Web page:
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November 5, 2007

MEDIA ADVISORY: First-ever conference on behavior, energy and climate change to be held Nov. 7-9

In an unprecedented effort to develop stronger responses to climate change, dozens of leading policymakers and scholars will gather later this week in Sacramento to probe the human behavior that underlies the way we use energy, adopt new technologies, decide what we purchase and take action to produce—and reduce—emissions.

The first-ever Behavior, Energy and Climate Change Conference will feature talks on such topics as the relationship between social norms and household energy consumption, the "cheeseburger effect" on global warming and what prompts people to buy a Prius instead of another type of car. These and other talks aim to deepen understanding of individual and organizational behavior relating to climate change and to leverage that knowledge to develop new approaches.

The conference covers both long-term and short-term strategies. It will explore measures that could affect how we promote commerce and build cities and transportation infrastructure over the next century. Yet it also will examine more immediate steps, such as conservation and improved energy efficiency, which can produce substantial reductions in carbon emissions at relatively little cost over the next decade.

Members of the media are invited to attend, though the conference has already sold out. About 500 people from across the United States and abroad have registered, including researchers from anthropology, psychology, sociology and economics; policymakers from Congress and federal and state agencies; and participants from major business and nonprofit groups.

The schedule includes:

  • A plenary on future directions in behavior and policy with Rep. Brian Baird, D-Wash., chair of the House Science Subcommittee on Research and Science Education; Jackalyne Pfannenstiel, chair and commissioner of the California Energy Commission; Dian Grueneich, commissioner of the California Public Utilities Commission; and California Assemblyman Ira Ruskin, D-Palo Alto, chair of the budget subcommittee on resources.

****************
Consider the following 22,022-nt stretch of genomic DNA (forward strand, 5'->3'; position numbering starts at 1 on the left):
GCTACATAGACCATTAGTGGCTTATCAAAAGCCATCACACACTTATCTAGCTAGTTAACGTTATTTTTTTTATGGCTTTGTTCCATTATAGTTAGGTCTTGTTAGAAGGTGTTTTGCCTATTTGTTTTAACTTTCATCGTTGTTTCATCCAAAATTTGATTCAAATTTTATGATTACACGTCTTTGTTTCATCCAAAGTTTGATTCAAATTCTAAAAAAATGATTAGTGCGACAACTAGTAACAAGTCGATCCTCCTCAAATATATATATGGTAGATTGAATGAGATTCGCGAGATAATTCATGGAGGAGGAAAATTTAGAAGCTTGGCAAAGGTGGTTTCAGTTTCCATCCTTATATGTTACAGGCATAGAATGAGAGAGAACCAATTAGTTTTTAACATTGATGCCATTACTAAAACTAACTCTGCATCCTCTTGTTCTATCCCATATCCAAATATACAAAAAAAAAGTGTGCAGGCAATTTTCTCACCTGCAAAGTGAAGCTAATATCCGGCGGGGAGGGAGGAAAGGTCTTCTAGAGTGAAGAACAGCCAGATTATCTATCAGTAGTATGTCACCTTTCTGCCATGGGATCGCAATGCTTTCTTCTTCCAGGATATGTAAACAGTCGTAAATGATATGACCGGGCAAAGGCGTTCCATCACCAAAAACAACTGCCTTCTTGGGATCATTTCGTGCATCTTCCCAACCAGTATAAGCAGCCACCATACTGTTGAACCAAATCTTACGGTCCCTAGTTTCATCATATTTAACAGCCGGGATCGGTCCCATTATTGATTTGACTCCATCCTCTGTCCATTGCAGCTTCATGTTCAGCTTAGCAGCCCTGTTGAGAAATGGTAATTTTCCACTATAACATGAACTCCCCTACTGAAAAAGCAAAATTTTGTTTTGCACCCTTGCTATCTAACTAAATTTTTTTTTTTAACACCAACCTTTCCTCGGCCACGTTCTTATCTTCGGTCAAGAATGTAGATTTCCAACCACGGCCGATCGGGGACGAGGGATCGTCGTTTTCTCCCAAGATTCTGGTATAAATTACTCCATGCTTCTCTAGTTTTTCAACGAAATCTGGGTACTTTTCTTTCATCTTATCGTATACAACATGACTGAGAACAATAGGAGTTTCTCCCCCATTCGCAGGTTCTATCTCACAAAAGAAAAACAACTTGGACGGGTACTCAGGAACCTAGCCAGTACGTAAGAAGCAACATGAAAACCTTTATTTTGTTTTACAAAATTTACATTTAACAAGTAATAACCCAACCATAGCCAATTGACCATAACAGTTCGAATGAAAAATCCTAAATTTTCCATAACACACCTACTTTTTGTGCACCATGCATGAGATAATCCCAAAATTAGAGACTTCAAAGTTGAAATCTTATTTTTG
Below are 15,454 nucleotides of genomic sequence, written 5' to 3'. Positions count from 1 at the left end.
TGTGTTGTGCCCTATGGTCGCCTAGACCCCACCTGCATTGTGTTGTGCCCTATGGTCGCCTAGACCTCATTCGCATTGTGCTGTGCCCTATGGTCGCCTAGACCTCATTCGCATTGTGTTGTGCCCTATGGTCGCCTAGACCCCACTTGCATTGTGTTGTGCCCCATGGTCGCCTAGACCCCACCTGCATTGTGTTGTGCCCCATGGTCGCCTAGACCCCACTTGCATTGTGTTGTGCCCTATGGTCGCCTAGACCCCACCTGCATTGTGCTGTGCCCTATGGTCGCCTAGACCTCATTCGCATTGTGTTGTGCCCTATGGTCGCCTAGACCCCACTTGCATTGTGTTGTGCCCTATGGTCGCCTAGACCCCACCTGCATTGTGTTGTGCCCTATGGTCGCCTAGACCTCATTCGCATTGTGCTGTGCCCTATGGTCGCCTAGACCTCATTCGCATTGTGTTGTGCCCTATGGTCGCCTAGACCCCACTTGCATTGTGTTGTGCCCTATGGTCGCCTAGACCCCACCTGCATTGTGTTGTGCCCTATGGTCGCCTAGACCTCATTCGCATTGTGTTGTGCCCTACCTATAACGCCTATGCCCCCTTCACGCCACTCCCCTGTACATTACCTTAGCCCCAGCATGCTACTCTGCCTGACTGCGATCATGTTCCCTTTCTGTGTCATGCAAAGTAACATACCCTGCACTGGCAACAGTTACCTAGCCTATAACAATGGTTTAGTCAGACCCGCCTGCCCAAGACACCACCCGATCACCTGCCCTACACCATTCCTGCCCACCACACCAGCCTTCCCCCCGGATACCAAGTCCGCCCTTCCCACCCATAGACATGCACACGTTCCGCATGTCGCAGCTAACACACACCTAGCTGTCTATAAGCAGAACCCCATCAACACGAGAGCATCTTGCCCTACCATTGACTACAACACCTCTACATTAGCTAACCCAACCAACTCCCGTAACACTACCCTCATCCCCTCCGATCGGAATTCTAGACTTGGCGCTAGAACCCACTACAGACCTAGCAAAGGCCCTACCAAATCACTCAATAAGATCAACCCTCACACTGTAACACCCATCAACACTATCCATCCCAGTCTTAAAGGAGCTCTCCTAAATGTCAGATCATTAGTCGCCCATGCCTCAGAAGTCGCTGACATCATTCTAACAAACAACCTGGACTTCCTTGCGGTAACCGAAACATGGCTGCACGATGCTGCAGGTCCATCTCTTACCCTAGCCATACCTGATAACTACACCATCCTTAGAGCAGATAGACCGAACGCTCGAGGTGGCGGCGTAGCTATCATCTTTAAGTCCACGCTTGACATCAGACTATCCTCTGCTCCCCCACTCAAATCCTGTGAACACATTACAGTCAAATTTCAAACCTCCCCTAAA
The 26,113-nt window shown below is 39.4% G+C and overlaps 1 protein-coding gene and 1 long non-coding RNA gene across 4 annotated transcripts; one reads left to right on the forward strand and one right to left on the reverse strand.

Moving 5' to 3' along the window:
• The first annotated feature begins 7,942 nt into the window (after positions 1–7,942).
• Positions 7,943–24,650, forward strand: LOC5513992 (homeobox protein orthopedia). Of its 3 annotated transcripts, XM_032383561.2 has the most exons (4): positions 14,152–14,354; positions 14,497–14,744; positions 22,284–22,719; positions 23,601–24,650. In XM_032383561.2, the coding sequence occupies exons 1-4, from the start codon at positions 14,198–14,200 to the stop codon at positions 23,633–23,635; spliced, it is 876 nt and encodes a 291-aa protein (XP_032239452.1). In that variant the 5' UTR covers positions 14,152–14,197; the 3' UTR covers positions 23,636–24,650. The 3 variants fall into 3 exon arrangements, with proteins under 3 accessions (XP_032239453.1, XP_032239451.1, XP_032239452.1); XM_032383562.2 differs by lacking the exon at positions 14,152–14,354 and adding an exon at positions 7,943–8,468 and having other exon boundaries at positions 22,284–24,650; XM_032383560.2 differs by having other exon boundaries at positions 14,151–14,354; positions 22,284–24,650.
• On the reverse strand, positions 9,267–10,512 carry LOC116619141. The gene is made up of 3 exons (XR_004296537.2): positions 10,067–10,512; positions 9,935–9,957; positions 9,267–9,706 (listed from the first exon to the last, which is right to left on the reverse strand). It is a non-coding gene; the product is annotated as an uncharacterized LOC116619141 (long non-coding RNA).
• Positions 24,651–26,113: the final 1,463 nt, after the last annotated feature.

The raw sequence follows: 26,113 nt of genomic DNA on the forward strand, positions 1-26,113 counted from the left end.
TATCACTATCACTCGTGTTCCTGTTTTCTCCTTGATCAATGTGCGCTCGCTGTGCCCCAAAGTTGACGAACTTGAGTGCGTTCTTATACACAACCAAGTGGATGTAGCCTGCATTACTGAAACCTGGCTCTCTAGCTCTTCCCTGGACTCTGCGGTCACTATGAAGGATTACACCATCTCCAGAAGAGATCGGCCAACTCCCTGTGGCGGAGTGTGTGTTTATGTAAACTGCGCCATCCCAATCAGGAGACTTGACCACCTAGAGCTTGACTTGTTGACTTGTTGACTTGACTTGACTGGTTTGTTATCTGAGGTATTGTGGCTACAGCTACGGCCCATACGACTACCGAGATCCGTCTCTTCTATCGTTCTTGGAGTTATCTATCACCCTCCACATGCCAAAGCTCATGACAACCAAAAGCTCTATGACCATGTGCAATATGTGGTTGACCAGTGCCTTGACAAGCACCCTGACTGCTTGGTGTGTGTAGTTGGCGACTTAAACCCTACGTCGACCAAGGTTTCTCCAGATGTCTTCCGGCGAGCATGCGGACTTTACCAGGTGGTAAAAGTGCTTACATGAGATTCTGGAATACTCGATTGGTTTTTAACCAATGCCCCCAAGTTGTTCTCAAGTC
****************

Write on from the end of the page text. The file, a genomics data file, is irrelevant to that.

• Cathy Zoi, the founding CEO of the Alliance for Climate Protection, whose chair is Al Gore, discussing the group's campaign to persuade Americans—and people elsewhere in the world—of the urgency of implementing solutions for the climate crisis.
  • Opening remarks by Carl Blumstein, director of the California Institute for Energy and Environment at the University of California; Steve Nadel, executive director of the American Council for an Energy-Efficient Economy; and Jim Sweeney, director of the Precourt Institute for Energy Efficiency at Stanford University.
  • Gail Slocum from PG&E on the company's ClimateSmart program, which is trying to enable customers to offset the carbon produced by their energy use. ClimateSmart will make the conference "climate neutral" by purchasing offsets to cover conference and participant travel emissions.
  • A panel on how media productions, such as serial dramas and An Inconvenient Truth, and health promotion campaigns can influence behavior, featuring William Ryerson, president of the Population Media Center; Anthony Leiserowitz, director of the Yale Project on Climate Change; and Carrie Armel of the Precourt Institute for Energy Efficiency and Stanford Medical School Prevention Research Center.
  • The event is hosted by the American Council for an Energy-Efficient Economy, the California Institute for Energy and the Environment and Stanford University's Precourt Institute for Energy Efficiency. It begins at 6 p.m. Wednesday, Nov. 7, and runs through 4 p.m. Friday, Nov. 9, at the Radisson Hotel Sacramento at 500 Leisure Lane

    To see the full schedule, visit

    Editor Note:

    Members of the media who want to attend should contact Jonathan Rabinovitz at (650) 724-2459 or; Nancy Miljanich at (415) 269-7835 or; or Linda Schuck, BECC conference chair, at (650) 722-2966 or


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